Toronto’s Campbell House transforms for an immersive theatre experience in A Room of One’s Own
Back at Campbell House for A Room of One’s Own and a taste of 1928 I went, curious to see how my experience of Girton College would differ from my experience of the same historic home as a hand-wavy, Regency-esque haunted house from two weeks ago. Campbell House stood in charmingly for both, and A Room of One’s Own also proved charming.
Upon my arrival, I found fires were crackling, hors d’oeuvres being passed, a (cash) bar for collecting a glass of wine and retiring to the sitting room to enjoy while a cellist played. The cello was a little much for the small room, but the effect was pleasant overall in its sense of leisure.
The show is listed to begin at 7 pm, but be aware that, in fact, doors open at 7 and the performance begins at 8. The earlier hour is for the aforementioned drink and cello, as well as period newspapers to peruse — which is fine, but if you misunderstand and arrive at quarter to seven (as I did) you’ll end up standing in the cold.
Naomi Wright is the whole show here, delivering an adapted version of Virginia Woolf’s remarks at Girton College for a shade over an hour while we, the audience, became the women and guests of the college. Wright is very good here, and generated in me at least 45 minutes of keen interest in Virginia Woolf that I hadn’t previously had.
To be clear, I mean this as a serious compliment — I’m not especially a fan of Woolf. Wright’s delivery and choices (helped, doubtless, by Sarah Rogers in an atypically understated turn) turned what had previously been a rather dry talk into a fresh, animated and profoundly feminist hour. Wright was so good that I went home and downloaded Orlando, to see if I might like it better now than I did the last time I tried reading it ten years ago. You never know, I figure.Admittedly, things got a bit slow in the third quarter, but learning about Dorothy Osborn, the prolific letter-writer of the early 17th century, eased the pain. Woolf fans would likely find it less of a seventh-inning slump.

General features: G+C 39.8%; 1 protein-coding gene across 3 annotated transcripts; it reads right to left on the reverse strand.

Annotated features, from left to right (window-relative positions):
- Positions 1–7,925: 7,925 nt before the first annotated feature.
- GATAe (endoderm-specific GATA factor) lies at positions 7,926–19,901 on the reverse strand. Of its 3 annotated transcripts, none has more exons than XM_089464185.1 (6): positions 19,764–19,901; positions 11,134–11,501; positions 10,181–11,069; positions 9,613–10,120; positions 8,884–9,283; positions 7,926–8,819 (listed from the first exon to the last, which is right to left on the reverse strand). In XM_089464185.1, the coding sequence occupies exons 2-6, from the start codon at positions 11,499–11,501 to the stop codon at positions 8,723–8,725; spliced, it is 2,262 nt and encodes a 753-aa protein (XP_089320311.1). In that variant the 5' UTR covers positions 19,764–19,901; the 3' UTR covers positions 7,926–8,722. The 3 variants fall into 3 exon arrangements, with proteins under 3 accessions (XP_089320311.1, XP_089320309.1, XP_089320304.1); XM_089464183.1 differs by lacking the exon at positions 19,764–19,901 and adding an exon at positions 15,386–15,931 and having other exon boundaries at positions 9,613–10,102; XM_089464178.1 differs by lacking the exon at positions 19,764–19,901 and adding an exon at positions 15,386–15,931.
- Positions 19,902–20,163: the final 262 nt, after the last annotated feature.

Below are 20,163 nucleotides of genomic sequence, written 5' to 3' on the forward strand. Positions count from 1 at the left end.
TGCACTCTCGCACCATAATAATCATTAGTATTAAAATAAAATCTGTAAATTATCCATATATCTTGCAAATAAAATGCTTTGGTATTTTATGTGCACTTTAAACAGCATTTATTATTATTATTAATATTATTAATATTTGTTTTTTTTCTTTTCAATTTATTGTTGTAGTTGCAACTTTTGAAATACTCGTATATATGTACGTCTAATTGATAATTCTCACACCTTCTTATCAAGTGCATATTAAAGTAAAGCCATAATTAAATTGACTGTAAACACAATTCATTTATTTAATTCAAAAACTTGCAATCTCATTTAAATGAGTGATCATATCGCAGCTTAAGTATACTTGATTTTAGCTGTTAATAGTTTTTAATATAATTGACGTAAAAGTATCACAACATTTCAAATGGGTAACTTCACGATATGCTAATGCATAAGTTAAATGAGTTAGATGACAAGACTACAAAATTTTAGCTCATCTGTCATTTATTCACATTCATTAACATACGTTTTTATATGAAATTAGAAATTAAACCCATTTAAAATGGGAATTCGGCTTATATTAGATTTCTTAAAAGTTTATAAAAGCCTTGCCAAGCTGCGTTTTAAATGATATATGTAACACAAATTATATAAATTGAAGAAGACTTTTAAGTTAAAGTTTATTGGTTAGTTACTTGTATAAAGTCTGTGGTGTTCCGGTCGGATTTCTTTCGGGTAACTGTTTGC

Considering what Naomi Wright makes of a wooden lectern, a glass of water, and an overstuffed notebook, there is much to admire here. It may not have strictly required the blast-from-the-past setting of Campbell House, but I do think the graciousness of the space adds something to the performance. Those interested in novels, feminism, or rhetoric will like this production a great deal, I expect, and their dates who may attend for the company rather than the content will find themselves pleasantly surprised at how vivid and amusing this production of A Room of One’s Own is.